According to the graph of Figure 1, S. aureus (R) followed by S. enterica and P. aeruginosa (p> 0.05), showed a marked resistance to the effect of EEs used. Also, resistant strains had significantly higher IC50 than sensitive ones. However, there were high standard errors in the case of S. aureus, P. aeruginosa (R) and S. enterica, which means that there was a significant difference in the survival of these strains from one specie to the other. This can be explained by the difference in the phytochemical composition of each specie and the concentration in these compounds, since they belong to different plant families.
Analysis of the total variance showed that the percentage of inertia around axis 2 was 77.09% (Table 7). Projection of variables and active species of the PCA on the factorial graph showed the strains distribution into three groups. Groups 1 and 2 were on the positive side and strongly characterized G. roseum, N. sativa and A. citrodora. The species O. europaea and L. nobilis acted on strains of group 1, 2 and 3 at the same time.
The species S. indicum, L. sativum, R. tinctorum followed by T. foenum graecum remained the plants with the lowest growth inhibitory activity of all the bacteria tested (Figure 2).
Comparison of the numerical values of our study with other publications is often qualitative, since the authors express their results with different units making the quantitative comparison difficult.17 Qualitatively, our results were correlated with those of literature.
Kroum., (2009).18 study showed that methanolic and aqueous extracts of T. foenum graecum seeds were not good antibacterial agents. According to Essawi et srour (2000),19 the seeds of N. sativa have not demonstrated antibacterial activity. Ogunsola., (2014) 20 tested the antibacterial activity of aqueous and ethanolic extract of S. indicum seeds and as in our case, the aqueous extract was inactive on the bacteria tested ; the antibacterial activity of these species is may be in their aerial parts.
|Component||Initial values||Sum of factors squares selected for rotation|
|Total||% of variance||% cumulated||Total||% of variance||% cumulated|
According to,21 the effect of infusion and decoction of L. nobilis on 6 strains was inactive on all strains tested, which is in contrast with our results where L. nobilis EE was active on S. aureus and on B. cereus. In a recent study, L. nobilis EE was highly active against Gram + and Gram- bacteria.22 While, the study.23 showed that EE of the same specie has a very low antibacterial activity against E. coli and P. aeruginosa (MIC = 100 mg/ml) in comparison with previous study. The antibacterial potential of L. nobilis was attributed to its constitutional richness in terpenoids, glycosides, anthocyanins and essential oils.24
In general, results revealed variable responses according to the strains and their resistance, the type of the extract and its concentration, which was in agreement with the results of.25 The difference in the action between these EEs is probably due to the difference in the chemical composition, the nature and composition of the microorganism’s membrane and the influence of the reaction medium.26,27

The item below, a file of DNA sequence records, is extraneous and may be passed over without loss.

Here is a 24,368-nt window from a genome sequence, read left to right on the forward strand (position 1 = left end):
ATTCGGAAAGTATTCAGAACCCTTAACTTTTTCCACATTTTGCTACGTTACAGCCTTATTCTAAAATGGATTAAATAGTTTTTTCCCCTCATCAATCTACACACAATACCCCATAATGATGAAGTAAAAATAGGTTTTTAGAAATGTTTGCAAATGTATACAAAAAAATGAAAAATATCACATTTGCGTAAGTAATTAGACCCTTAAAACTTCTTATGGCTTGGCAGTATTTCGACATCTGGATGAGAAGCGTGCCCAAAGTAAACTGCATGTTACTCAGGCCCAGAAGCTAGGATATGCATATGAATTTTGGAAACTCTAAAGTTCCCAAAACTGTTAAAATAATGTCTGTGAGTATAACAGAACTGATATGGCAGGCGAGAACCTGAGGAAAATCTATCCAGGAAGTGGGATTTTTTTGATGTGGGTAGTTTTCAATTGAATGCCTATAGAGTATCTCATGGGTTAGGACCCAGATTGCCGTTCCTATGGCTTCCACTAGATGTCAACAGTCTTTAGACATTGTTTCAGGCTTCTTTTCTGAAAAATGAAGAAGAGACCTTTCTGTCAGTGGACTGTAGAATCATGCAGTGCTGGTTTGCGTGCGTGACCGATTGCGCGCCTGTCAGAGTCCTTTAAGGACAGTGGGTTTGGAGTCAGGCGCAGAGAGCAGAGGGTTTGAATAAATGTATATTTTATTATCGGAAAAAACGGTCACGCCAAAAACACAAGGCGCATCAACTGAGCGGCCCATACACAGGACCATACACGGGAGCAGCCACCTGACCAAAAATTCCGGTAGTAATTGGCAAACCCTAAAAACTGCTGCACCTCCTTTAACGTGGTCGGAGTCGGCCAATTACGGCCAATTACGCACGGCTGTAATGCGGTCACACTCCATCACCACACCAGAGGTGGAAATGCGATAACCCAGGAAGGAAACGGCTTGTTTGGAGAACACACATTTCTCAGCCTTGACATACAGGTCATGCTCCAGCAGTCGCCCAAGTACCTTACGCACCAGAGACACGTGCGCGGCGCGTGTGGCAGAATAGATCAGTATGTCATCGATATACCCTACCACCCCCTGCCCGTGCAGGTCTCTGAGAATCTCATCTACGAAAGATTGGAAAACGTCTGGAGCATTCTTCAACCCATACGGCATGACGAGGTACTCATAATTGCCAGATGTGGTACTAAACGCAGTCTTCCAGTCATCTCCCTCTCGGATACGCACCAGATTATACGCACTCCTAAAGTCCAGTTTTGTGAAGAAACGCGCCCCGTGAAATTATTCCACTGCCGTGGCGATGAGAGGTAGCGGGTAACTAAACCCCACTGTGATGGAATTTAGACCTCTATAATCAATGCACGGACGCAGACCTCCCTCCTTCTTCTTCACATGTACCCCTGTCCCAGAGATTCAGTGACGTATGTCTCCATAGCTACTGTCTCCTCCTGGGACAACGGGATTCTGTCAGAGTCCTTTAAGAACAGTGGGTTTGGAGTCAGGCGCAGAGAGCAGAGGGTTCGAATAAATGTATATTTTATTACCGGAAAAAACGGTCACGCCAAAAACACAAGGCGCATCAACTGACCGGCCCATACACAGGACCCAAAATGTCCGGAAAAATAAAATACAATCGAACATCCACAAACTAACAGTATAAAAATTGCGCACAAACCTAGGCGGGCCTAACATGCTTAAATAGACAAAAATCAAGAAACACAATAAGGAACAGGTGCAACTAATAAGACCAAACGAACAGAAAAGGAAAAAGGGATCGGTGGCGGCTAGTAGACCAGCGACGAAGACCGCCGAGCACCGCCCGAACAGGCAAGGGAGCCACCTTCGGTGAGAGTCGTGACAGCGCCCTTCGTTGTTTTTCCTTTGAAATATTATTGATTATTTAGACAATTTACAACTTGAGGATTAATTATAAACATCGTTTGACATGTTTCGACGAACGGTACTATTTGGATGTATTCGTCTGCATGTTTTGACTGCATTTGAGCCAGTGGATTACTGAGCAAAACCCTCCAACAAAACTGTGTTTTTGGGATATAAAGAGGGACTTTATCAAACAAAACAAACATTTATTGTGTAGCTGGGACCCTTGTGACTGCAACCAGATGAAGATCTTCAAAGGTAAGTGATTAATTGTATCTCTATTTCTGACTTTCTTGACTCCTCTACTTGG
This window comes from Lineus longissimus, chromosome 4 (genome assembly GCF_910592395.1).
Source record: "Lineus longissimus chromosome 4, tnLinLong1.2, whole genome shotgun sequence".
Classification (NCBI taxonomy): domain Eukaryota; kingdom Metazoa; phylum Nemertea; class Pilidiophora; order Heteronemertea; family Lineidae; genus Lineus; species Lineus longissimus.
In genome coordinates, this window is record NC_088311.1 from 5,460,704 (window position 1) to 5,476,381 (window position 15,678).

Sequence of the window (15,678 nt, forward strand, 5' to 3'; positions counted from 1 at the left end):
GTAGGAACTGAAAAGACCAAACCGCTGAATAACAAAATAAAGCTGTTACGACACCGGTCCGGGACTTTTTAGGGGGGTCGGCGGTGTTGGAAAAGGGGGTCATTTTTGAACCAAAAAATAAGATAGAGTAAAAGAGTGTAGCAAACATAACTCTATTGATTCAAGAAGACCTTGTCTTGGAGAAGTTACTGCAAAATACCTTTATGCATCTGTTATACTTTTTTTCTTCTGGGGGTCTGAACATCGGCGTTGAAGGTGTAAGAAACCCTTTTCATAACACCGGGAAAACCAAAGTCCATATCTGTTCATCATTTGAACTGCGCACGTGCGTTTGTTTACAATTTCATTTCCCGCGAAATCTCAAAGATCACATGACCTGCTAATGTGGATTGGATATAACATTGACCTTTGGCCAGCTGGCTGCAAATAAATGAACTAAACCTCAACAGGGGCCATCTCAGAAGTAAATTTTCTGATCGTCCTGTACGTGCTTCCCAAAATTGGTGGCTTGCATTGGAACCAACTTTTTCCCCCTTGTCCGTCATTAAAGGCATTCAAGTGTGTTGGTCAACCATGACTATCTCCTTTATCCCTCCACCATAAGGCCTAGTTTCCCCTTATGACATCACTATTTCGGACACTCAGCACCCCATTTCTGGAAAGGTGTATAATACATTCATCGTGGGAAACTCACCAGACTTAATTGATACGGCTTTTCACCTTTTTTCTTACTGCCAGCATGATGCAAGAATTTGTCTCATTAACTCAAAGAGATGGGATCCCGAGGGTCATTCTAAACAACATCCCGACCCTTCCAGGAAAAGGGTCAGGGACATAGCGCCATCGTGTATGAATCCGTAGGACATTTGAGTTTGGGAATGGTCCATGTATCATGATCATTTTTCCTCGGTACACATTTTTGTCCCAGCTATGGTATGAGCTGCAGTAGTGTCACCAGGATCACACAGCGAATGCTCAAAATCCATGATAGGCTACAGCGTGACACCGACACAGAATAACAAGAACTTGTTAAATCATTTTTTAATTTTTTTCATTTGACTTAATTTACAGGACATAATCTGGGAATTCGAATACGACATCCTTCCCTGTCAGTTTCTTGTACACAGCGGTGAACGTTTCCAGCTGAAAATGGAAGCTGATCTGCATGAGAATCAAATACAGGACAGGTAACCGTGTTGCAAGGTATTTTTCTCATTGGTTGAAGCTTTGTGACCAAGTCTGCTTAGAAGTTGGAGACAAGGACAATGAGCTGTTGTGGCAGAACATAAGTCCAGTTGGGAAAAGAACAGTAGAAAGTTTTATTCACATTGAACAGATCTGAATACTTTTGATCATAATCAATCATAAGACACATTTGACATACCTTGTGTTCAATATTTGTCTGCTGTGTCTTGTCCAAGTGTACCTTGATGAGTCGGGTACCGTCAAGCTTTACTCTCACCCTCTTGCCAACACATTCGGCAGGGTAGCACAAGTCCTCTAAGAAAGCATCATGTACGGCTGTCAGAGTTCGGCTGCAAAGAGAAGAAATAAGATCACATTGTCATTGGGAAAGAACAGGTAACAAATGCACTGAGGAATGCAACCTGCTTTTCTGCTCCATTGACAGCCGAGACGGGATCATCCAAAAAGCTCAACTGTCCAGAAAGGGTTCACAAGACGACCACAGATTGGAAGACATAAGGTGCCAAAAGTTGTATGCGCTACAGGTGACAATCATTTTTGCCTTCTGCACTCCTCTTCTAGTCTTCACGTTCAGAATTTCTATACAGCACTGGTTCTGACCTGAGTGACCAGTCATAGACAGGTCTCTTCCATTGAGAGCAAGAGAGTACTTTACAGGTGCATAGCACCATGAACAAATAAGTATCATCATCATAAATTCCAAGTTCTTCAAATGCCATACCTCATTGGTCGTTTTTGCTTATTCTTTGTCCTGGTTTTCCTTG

Several classes of polyphenols such as tannins and flavonoids such as epigallocatechin, catechin, myricetin, quercetin,15 luteolin and flavanones,28 are very active antibacterial substances. Their absence of an extract could justify its weak activity.
In addition, recent results have shown that saponins are the most remarkable antibacterial compounds compared to polyphenols and flavonoids. Alkaloids, in turn, are recognized for their high antibacterial potency.29 These alkaloids concentrated in our EEs could be partly responsible for the antibacterial activity obtained. Oxygenated terpenes and especially terpene alcohols are also very active antimicrobial agents.30
The antimicrobial activity evaluation of the hydro-ethanolic extracts of nine plant species showed the presence of a moderate activity in all the investigated species. The best effect was noticed in L. nobilis. The most sensitive strains were S. aureus and B. cereus with a dose-response relationship, while the most resistant were P. aeruginosa and E. coli (R).
Comparison of our results with those of the literature showed that the antibacterial activity of the plant extracts was very variable depending on the phytochemical composition of the plant, the solvents used for the extraction, and the bacteria tested.
The susceptibility of germs to EEs may justify their use in the traditional treatment of some microbial diseases in different regions of Morocco. These plants seem to have a broad spectrum of antibacterial activity. As a result, these extracts would present major targets, safe and effective in antibacterial therapy and for the preservation of food, and can be used in antiseptic and disinfectant formulations, as well as in chemotherapy.
Ethanol extracts of the nine plant species were rich of leuco-anthocyanins, anthocyanins, essential oils, alkaloids, and aldehydes
The ethanol extract of L. nobilis and O. europaea was directly bactericidal on all the strains tested with the exception of P. aeruginosa.
The principal component analysis demonstrated that L. nobilis and O. europaea had the highest antibacterial activity. While, R. tinctorum, S. indicum and L. sativum were characterized by the lowest activity.